Having a comment section on your website is a great idea of interaction with your readers. Comments provide an avenue of knowing what your audience think about your website, any criticism if there is any, things they would like to have you address often and ideas which they may have in improving your delivery. As much as comments may be of great help to your WordPress site, they may sometime get out of hand if not managed in the right way.

Website owners who do not take control of the content posted on the comments section risk losing serious audience due to spam. Serious readers who may contribute by reading your content or contributing in the comments sections may be turned away by an unprofessional looking website when overrun by spam.

In some cases, visitors may post links on the comments section which redirects your readers to their sites. Since you do not have the time to verify the authenticity or safety of these sites, your readers may lose faith in your site when they click on malicious links where they are redirected to sleazy sites. Readers may lose faith in your site when they feel that you are not taking control of the content going into your blog.

There are various simple ways you can take control of the comments reaching your blog. This move will help you in maintaining your site’s reputation by allowing and monitoring only useful comments.

  1. Website Configuration

Configuring your website is the main step in controlling comments on your website. Start by visiting Settings > Discussion from your WordPress and on the ‘Default article settings’ tick the ‘Allow people to post comments on new articles’ box to allow readers to post comments on your blog. On the ‘Other comment settings’ tick the first box which allows only readers who fill out their email and address to make comments and the ‘Enable threaded (nested) comments box.

The crucial factors to consider when controlling comments on your blog are as follows:

– Allow/disallow pingbacks and trackbacks which contribute to spamming.
– Allow comments on new posts.
– Ensure only readers who fill out their email and name can make comments.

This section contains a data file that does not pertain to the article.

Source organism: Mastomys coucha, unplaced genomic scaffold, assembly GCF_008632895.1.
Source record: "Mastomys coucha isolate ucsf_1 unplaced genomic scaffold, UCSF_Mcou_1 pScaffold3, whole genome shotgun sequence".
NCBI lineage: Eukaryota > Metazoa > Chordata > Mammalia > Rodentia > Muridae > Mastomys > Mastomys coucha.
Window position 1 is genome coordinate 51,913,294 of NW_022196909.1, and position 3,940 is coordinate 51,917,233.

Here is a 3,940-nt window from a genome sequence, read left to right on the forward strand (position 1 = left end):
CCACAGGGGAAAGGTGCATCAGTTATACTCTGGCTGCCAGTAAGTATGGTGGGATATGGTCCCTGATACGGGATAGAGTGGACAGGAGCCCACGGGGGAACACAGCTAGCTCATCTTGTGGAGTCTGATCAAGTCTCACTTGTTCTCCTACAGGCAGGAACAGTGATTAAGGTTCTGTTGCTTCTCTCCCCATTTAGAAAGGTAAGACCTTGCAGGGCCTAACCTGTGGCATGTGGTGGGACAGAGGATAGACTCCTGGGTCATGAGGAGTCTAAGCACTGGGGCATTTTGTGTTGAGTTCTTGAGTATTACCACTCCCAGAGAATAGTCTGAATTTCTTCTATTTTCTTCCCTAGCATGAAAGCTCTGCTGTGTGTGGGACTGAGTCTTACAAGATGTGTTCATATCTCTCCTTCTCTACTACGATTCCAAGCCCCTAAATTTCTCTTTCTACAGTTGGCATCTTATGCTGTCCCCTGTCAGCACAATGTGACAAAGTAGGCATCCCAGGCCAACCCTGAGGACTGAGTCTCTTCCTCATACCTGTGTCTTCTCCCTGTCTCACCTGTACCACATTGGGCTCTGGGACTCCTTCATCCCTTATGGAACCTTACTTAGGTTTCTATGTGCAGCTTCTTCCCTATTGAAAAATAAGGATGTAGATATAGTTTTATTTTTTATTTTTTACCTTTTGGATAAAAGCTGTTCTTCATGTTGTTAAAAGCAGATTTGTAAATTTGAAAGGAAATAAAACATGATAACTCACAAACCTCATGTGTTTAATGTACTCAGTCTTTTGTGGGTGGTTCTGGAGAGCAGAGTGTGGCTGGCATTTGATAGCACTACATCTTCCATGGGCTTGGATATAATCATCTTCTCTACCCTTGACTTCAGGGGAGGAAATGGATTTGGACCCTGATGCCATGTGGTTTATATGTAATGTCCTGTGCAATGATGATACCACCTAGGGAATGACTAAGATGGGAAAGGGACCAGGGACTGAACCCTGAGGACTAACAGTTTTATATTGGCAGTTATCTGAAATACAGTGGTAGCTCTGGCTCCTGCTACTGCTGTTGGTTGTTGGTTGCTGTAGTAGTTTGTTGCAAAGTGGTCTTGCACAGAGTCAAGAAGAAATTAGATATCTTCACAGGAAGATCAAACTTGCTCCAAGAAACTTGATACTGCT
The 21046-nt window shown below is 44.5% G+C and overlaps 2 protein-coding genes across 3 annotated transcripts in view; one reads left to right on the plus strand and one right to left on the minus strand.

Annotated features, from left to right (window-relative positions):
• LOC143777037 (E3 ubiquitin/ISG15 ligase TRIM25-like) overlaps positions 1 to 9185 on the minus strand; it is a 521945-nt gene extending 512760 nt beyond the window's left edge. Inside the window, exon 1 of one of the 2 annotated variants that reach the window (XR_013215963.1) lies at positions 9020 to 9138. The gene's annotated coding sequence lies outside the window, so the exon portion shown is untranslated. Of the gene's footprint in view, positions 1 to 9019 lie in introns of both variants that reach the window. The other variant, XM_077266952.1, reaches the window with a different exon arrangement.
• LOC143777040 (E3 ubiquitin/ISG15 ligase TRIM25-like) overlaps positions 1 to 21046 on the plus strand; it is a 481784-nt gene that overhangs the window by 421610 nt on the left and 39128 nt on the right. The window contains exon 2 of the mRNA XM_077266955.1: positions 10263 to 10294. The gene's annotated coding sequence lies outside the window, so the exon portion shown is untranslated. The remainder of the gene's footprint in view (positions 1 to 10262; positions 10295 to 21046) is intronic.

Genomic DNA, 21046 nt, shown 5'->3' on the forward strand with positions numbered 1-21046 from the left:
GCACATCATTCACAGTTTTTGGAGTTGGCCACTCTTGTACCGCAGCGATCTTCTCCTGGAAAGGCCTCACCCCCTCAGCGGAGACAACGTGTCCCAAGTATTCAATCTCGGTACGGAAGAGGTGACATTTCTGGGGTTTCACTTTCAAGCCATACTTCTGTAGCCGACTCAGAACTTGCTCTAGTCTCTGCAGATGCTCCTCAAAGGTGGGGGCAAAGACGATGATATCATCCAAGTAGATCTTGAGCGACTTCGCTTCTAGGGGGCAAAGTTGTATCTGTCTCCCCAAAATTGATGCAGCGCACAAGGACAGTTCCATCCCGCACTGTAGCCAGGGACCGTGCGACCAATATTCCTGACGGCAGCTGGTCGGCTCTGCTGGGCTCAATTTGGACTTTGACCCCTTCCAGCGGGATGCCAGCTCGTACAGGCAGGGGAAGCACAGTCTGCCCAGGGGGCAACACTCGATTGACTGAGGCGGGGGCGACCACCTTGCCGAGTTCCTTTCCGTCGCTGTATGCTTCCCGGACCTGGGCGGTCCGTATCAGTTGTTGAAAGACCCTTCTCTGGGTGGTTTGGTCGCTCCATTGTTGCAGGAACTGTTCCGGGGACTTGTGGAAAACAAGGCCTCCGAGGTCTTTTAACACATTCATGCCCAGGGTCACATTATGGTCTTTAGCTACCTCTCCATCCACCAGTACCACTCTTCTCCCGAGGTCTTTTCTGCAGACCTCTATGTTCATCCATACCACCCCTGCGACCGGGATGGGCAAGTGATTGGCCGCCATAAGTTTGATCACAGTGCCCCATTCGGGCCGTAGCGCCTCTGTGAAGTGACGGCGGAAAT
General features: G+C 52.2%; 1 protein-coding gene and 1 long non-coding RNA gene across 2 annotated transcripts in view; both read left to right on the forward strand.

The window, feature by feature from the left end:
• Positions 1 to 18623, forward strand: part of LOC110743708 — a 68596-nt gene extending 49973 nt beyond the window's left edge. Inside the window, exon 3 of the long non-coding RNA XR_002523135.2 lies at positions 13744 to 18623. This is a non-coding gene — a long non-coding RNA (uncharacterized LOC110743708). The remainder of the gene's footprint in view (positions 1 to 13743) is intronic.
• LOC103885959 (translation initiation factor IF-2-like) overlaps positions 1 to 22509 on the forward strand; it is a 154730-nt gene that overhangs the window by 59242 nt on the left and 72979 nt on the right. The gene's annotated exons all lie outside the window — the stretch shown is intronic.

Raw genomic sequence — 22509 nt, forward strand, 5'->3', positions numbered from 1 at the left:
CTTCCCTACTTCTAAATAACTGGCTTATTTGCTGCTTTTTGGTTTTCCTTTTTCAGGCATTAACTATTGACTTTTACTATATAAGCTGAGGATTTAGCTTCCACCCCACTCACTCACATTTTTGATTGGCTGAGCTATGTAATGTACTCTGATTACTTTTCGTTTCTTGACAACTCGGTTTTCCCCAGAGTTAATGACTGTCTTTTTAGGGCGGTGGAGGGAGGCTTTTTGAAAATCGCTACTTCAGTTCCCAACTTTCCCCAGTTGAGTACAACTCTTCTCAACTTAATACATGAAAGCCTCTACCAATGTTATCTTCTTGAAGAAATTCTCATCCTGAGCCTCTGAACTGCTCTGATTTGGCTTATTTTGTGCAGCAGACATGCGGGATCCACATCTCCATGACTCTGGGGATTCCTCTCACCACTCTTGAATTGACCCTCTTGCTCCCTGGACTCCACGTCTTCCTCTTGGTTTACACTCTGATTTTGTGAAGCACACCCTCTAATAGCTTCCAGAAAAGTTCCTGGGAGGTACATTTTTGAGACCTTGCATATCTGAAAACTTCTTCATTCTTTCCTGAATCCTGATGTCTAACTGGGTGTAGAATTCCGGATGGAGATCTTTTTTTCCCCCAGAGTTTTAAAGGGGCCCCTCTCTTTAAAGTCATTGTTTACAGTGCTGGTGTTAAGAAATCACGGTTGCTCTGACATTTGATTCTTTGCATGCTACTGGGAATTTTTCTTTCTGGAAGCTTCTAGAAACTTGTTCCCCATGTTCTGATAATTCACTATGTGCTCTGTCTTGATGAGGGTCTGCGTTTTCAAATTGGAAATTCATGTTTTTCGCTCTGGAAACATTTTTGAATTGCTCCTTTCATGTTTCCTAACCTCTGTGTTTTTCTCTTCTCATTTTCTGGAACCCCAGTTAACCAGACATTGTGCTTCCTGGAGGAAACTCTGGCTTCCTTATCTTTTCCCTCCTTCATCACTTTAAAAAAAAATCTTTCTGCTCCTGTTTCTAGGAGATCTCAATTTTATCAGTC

– Enhance comment control by making it mandatory for readers to log in to make comments.
– Control the number of comments on your posts.
– Threaded comments should be allowed and depth determined.
– Set comments to be arranged in a chronological order.

To ensure that you take supreme control of comments on your blog, ensure that you receive a notification every time a visitor comments. Notifications will help you go through the comments first to determine whether they need to go through the comments section by your approval. This process can take much of your time and is likely to apply on small websites with few comments per day. There are however easier ways to automate the verification process on your WordPress if the comments are overwhelming.

– Hold comments with links waiting for your approval.
– Force comment into moderation by specifying keywords.
– Force comments into the trash if they fall under your blacklisted keywords.

  1. Default Moderation

For small websites which owners decide to manually control comments, the task can be lessened by automating by navigating to Settings > Discussion and to the ‘Before a comment appears’ section. Tick the ‘comment author must have a previously approved comment’ box to allow comments from readers who have posted before to go through without needing your approval or attention.

  1. Use WordPress Plugins

There are many WordPress plugins available which can facilitate the way you control comments on your website. These plugins function by deleting comments which are suspected of being spam without notifying you. Alternatively, the plugins can hold suspicious comments waiting for your approval. Comments moderating plugins are part of WordPress and are free of charge to ensure simplicity in how bloggers monitor their website comments section. You can choose the way you need your plugins to function so as to receive such features:

– The number of past approved comments per reader.
– Status history of comments per user.
– Automatically filtering comments which look suspicious.
– Expose comments with misleading or hidden links.